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15 November 2010

Book Review: Dust City

Dust CityDust City by Robert Paul Weston

Publication Date: 30 September 2010

I received an ARC of Dust City from Star Book Tours.

Who's afraid of the big bad wolf?
His son, that's who.

Ever since his father's arrest for the murder of Little Red Riding Hood, teen wolf Henry Whelp has kept a low profile in a Home for Wayward Wolves . . . until a murder at the Home leads Henry to believe his father may have been framed.

Now, with the help of his kleptomaniac roommate, Jack, and a daring she-wolf named Fiona, Henry will have to venture deep into the heart of Dust City: a rundown, gritty metropolis where fairydust is craved by everyone and controlled by a dangerous mob of Water Nixies and their crime boss leader, Skinner.

Can Henry solve the mystery of his family's sinister past? Or, like his father before him, is he destined for life as a big bad wolf?

My Thoughts

The Tweet
Henry searches for the truth surrounding his father's arrest in a gritty reimage of a fairy tale world starring evolutionary characters.

What Worked (for me)
Robert Paul Weston has taken a well known fairy tale and created a unique story full of suspense and mystery. Henry Whelp breaks out of the Home For Wayward Wolves to find out what really happened the night his father murdered a young girl and her grandmother. He finds more questions than answers on his journey to the truth, but with the help of his friends, Fiona and Jack, he is able to crack the mystery and expose the horrible deeds of people no one would suspect.

I liked how Weston didn't just reimagine the story of Little Red Riding Hood. He used other popular fairy tale characters to populate the world of Henry Whelp. My favorite was Henry's friend, Jack. At first, Jack, the only hominid (human) in the Home, seemed like a normal character until he escapes using magic beans that grow a tree (sound familar?) Cindy Ella and Snow White also make appearances. Weston's creativity at recrafting these individuals into different, but still recognizable characters, is great and drew me into the story of Dust City.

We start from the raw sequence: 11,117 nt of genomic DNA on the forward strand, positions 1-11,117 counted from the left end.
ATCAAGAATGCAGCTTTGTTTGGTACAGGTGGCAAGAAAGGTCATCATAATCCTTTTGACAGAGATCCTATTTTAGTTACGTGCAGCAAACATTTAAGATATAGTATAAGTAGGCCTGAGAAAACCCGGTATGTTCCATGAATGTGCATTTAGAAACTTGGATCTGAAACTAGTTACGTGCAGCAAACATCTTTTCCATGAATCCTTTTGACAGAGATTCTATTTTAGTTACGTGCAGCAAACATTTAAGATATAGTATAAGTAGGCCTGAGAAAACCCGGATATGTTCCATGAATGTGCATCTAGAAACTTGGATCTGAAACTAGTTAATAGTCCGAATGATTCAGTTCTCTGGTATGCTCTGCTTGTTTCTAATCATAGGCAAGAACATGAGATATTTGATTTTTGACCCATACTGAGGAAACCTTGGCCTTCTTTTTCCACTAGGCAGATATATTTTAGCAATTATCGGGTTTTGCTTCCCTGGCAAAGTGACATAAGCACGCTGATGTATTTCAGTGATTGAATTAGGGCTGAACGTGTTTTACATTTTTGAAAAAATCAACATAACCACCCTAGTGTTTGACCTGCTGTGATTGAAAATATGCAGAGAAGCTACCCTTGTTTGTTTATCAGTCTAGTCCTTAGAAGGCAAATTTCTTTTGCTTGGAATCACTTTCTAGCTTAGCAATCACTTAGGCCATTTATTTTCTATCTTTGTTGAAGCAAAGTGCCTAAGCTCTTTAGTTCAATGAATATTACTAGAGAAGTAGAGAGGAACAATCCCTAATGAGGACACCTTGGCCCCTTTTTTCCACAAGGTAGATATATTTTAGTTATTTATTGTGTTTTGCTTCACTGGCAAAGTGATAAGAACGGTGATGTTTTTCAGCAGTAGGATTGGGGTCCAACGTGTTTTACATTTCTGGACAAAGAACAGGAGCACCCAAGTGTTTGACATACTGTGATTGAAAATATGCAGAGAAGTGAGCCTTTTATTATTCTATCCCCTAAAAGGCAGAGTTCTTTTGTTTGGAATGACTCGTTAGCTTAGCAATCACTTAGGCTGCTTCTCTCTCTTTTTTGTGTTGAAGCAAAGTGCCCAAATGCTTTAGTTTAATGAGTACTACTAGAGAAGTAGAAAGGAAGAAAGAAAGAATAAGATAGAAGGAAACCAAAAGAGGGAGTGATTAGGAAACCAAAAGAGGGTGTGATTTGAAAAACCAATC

What Didn't Work (for me)
When I first started reading the story I was confused about Henry, the wolves and the other animalia because they (seemingly) walked and talked like humans. It wasn't until I got further into the story that the evolution of all the animalia was explained. I felt this explaination could have occurred earlier in the story to avoid confusion. I know, at the beginning, this took away from my understanding and enjoyment of the novel itself. Once this was revealed, I went back and reread some of the beginning Dust City with new eyes. It definitely made it easier for me to be drawn into the story once the evolution angle was revealed.

Dust City is a great reimage of the fairy tale world. Weston has taken familar characters, twisted them up, and shone them in a new light with a fantastic story of mystery and evil. He's even got a little romance thrown in for good measure. I would definitely recommend Dust City to anyone who is a fan of dark, gritty fairy stories.

My rating is 4 stars

Description and picture courtesy of Goodreads.


Rummanah Aasi said...

This book sounds really interesting and I love its cover. I'll be adding it to my tbr pile. Thanks!

Nina said...

ooh, I like dark stories. This I want to read. :)

danya said...

I've heard some mixed things about this one - it definitely sounds like a totally different imagining of fairytales. Like how you split it up into what worked for you and what didn't.

Icedream said...

I almost picked this one up but wasn't sure about it, your review is a lot better than the dust jacket synopsis. I will have to give it a try.

Lisa (starmetal_oak) said...

This book has been on my radar lately. Thanks for the great review!

Jolene Allcock and Family said...

wow, this book actually sounds very interesting. I have some seen some remakes on classic fairytales, but this sounds like a whole new spin. I'd love to read this, great review

Alex said...

Looks interesting. I like seeing how authors rework fairytales.

Lisa said...

I have a hard time that everyone is just replaying the same fairy tales. I just want new fresh ideas. Good review this might change my mind.

Llehn said...

What a clever idea :D I'm keeping an eye out for it in my library. I hope it won't disappoint.

Shy said...

Sounds really interesting. And like you, I think I'd also love the fact that the author merge some other fairy tale's characters in his book. What a creative idea!

Loren Chase said...

I've had this book for a couple of months now and my mom LOVED it. But I have yet to open to the first page. I think I might move it a little further to the top of my reading list.

Kristina Barnes♥ said...

This book sounds very interesting, and very creative! I love that the author took some fairy tale's and made them his own. That's pretty cool. :)

Tressa said...

I have this on my to-read list. Thanks for the heads up about the beginning not being as clear until the author explains more.

Linda Henderson said...

Thank you for the honest review. I had wondered if I wanted to read this book or not and now I don't think I will. I still prefer my fairytales to be a little more lighthearted.

Kristina said...

I saw this book previously and was curious about it, glad to know it has its good points.

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